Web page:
A night at the Oscars
The world’s biggest awards ceremony, which will take place this year on Feb. 26, has a history of playing it safe.
When did the Oscars begin?
The first Academy Awards ceremony was held in May 1929, over dinner at Hollywood’s Roosevelt Hotel. It was attended by 270 people, including some who paid a $5 fee as guests of those with invitations, and was hosted by silent-movie actor Douglas Fairbanks, who handed out the awards in just a few minutes. The 15 winners had been disclosed three months earlier, and the very first Oscar—a 13-inch-tall gold-plated statuette designed by MGM’s art director, Cedric Gibbons—had already been presented to German actor Emil Jannings, who had sailed to Europe a few weeks before. The silent-movie star was actually the runner-up in the leading-actor category. Celebrity dog Rin Tin Tin had picked up more votes, but was denied the award by an embarrassed academy.
How did the Oscar get its name?
Legend has it that a librarian at the Academy of Motion Picture Arts and Sciences, which awards the prizes, took a peek at a statuette and said, “Gee! He looks just like my Uncle Oscar.” The name stuck, and so did the “Little Man,” which remains the single most prized award in the movie business. And this year’s 84th Oscar ceremony will be much like the previous 83, with studio bosses, actors, directors, sound editors, and makeup artists doing their utmost to be called up on stage. Their fate rests on the votes of the Academy’s members, whose numbers have climbed from 36 in 1927 to 5,783 today.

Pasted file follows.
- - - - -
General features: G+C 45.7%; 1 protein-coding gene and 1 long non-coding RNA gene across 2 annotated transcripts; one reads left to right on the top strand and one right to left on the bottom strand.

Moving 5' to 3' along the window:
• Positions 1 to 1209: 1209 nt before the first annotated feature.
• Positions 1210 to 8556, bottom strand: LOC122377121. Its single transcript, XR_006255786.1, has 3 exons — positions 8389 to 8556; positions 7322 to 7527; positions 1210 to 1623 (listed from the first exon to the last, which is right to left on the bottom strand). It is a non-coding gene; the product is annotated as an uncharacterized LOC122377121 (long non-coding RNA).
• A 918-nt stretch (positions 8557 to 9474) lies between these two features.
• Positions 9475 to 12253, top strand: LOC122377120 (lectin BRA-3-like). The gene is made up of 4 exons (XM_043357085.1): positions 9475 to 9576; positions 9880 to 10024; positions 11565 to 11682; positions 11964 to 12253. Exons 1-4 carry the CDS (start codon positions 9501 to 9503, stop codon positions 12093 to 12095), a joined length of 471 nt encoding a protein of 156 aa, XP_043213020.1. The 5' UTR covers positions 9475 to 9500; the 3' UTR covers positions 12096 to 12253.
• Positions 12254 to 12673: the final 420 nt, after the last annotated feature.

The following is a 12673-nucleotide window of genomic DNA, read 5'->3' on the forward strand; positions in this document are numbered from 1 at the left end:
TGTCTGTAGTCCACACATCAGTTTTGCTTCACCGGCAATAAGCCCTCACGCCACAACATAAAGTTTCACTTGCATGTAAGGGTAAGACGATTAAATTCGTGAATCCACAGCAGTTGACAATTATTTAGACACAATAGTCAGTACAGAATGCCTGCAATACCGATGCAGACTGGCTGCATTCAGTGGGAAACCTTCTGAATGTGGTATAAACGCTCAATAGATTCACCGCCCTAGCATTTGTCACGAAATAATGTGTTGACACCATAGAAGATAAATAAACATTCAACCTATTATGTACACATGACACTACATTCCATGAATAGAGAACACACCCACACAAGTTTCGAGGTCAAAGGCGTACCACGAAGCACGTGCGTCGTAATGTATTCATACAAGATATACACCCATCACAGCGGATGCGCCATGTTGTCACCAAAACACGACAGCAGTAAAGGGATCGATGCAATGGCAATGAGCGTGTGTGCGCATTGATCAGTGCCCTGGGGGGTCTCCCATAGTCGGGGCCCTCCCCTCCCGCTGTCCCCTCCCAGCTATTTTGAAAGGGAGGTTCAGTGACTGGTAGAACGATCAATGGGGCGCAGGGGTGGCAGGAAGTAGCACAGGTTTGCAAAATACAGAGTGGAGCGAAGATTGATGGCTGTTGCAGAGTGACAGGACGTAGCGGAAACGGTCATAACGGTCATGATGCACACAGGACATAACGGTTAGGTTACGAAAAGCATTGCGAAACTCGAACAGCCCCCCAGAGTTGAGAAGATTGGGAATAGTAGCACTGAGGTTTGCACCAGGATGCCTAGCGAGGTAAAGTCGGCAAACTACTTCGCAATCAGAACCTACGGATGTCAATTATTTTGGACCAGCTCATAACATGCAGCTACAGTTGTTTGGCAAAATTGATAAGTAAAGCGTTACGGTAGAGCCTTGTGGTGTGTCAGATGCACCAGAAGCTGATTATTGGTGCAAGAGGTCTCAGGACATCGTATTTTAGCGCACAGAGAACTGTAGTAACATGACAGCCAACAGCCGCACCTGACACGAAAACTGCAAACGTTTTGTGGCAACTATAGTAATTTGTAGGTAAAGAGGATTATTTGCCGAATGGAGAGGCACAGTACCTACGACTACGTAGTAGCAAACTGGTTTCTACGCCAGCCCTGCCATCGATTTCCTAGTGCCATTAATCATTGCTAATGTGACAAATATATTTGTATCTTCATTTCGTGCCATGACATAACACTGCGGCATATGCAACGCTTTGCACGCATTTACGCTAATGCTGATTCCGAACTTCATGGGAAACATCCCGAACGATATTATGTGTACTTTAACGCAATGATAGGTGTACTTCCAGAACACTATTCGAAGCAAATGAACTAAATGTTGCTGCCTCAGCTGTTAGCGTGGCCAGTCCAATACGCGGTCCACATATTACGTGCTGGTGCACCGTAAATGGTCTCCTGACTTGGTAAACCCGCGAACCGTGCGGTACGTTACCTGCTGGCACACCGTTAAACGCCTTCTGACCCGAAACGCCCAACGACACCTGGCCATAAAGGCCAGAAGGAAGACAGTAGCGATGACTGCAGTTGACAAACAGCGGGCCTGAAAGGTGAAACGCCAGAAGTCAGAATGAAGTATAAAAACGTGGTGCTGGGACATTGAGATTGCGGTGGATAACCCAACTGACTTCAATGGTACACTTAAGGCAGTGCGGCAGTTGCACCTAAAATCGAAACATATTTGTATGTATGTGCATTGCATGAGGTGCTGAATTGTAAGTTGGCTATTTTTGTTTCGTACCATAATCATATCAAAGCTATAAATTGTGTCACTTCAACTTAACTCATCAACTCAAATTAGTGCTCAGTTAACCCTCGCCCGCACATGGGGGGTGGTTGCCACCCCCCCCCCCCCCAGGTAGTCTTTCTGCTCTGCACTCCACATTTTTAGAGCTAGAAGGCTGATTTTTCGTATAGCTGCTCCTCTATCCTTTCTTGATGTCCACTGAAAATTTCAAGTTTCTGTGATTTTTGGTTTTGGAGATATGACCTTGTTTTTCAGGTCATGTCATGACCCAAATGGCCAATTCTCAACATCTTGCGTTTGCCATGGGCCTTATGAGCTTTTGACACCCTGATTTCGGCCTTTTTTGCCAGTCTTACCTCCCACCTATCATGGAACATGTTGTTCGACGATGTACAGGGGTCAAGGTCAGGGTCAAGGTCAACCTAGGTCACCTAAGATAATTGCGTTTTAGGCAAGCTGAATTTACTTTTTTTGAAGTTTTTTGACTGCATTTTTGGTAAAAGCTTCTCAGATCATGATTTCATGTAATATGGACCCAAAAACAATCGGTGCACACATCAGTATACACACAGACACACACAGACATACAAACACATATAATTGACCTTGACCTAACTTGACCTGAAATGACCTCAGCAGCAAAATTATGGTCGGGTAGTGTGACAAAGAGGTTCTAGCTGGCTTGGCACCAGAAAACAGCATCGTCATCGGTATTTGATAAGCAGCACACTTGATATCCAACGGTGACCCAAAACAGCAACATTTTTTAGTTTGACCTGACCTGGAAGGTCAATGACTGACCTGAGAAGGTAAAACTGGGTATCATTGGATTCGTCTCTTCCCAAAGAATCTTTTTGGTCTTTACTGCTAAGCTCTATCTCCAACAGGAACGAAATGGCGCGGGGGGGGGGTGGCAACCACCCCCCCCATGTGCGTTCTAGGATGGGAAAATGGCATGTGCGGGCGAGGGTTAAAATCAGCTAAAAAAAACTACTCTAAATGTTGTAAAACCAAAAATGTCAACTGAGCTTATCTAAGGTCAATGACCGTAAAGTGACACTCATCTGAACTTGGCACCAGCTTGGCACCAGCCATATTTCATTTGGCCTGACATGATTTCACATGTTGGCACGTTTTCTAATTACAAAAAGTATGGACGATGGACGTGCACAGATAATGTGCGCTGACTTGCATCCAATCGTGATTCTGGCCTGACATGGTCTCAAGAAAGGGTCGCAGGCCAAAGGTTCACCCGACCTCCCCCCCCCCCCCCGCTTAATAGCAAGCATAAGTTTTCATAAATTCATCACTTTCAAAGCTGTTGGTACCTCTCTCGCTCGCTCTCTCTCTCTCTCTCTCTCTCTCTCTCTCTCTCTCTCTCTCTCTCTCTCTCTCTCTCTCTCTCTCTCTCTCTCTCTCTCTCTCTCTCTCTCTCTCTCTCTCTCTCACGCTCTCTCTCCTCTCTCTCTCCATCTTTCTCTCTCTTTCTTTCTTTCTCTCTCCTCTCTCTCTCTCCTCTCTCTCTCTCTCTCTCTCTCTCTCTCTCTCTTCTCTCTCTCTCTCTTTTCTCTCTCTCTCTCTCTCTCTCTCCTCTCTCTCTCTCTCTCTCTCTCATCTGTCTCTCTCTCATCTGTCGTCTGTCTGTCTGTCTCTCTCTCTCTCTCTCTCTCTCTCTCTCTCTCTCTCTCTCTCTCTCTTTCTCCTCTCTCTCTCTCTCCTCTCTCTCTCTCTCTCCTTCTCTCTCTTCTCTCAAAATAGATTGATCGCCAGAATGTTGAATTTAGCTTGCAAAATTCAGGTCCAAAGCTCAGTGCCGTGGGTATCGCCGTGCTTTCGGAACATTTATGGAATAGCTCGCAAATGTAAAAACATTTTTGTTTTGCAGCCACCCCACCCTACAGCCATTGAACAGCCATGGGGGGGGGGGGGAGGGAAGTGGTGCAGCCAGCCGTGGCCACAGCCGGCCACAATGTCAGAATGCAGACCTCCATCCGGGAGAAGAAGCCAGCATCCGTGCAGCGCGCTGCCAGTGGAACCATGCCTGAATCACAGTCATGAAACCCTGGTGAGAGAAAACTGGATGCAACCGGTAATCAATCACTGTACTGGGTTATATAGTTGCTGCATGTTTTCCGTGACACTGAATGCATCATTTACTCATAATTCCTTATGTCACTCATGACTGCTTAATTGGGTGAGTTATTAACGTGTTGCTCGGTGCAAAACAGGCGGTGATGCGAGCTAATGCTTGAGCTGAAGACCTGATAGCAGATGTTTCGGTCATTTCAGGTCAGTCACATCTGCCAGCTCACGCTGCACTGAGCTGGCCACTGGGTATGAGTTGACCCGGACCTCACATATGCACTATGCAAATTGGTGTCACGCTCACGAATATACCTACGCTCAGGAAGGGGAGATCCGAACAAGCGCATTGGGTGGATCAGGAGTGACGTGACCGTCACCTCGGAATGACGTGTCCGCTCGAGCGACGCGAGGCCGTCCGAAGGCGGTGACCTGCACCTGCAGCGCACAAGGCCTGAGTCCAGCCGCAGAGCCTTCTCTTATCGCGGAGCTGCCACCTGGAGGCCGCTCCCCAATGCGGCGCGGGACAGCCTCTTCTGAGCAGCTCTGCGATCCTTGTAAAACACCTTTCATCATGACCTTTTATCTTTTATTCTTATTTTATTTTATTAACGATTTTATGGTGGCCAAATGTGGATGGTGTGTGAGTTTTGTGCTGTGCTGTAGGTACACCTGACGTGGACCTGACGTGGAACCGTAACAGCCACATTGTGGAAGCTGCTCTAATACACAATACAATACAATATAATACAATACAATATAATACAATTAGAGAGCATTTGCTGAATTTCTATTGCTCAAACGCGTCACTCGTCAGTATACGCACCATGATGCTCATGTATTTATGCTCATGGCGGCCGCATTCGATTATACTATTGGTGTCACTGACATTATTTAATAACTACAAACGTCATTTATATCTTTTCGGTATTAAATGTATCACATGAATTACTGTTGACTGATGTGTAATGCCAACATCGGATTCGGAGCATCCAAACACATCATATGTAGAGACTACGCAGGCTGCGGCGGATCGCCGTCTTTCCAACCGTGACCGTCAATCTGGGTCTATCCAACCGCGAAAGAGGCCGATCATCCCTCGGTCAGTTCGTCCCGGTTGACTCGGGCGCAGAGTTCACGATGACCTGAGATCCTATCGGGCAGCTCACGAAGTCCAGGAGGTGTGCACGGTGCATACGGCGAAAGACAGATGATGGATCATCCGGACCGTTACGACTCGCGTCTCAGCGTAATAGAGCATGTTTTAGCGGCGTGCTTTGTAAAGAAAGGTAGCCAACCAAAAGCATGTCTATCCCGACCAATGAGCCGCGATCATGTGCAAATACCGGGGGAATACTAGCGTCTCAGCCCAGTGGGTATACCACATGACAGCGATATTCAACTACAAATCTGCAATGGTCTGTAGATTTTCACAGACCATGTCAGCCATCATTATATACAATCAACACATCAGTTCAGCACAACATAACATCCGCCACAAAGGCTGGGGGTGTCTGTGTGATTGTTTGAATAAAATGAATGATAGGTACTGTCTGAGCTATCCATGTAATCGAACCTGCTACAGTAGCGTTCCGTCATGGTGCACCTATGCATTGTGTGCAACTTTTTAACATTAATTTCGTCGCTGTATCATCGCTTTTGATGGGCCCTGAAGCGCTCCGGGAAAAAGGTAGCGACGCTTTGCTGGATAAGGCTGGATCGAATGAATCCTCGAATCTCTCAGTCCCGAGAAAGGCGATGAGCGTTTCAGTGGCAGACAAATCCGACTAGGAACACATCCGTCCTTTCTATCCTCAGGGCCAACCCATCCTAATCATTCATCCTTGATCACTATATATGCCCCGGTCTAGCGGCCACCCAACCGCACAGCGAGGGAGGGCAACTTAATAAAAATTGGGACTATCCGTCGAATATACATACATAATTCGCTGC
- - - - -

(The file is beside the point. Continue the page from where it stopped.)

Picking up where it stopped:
How do you become a member?
You’re either invited to join after being nominated for an Oscar, or you’re elected by at least two other members for your services to the film industry. Members join for life, making the Academy a large and unwieldy band: Among those in this select club are anonymous insiders, major Hollywood players like Steven Spielberg, and the occasional outlier, like Mother Dolores Hart, a 73-year-old Benedictine nun who appeared opposite Elvis Presley in 1957’s Loving You.
How does the Academy vote?
It has used the same Byzantine voting system since 1936. In stage one—choosing the nominees—members of the Academy’s 15 branches vote in their own fields. So directors vote for Best Director, cinematographers for Best Cinematography, and so on, with each voter naming five choices in order of preference. (Everyone gets to nominate for Best Picture). Using a complex system to weight the votes, auditing firm PricewaterhouseCoopers then tabulates the results and determines the top five nominees in each category—or the top nine, in the case of Best Picture. Stage two—choosing the winner—is simpler. All members are allowed to vote in each category, and the nominee with the most ballots wins the statuette.
What’s wrong with the system?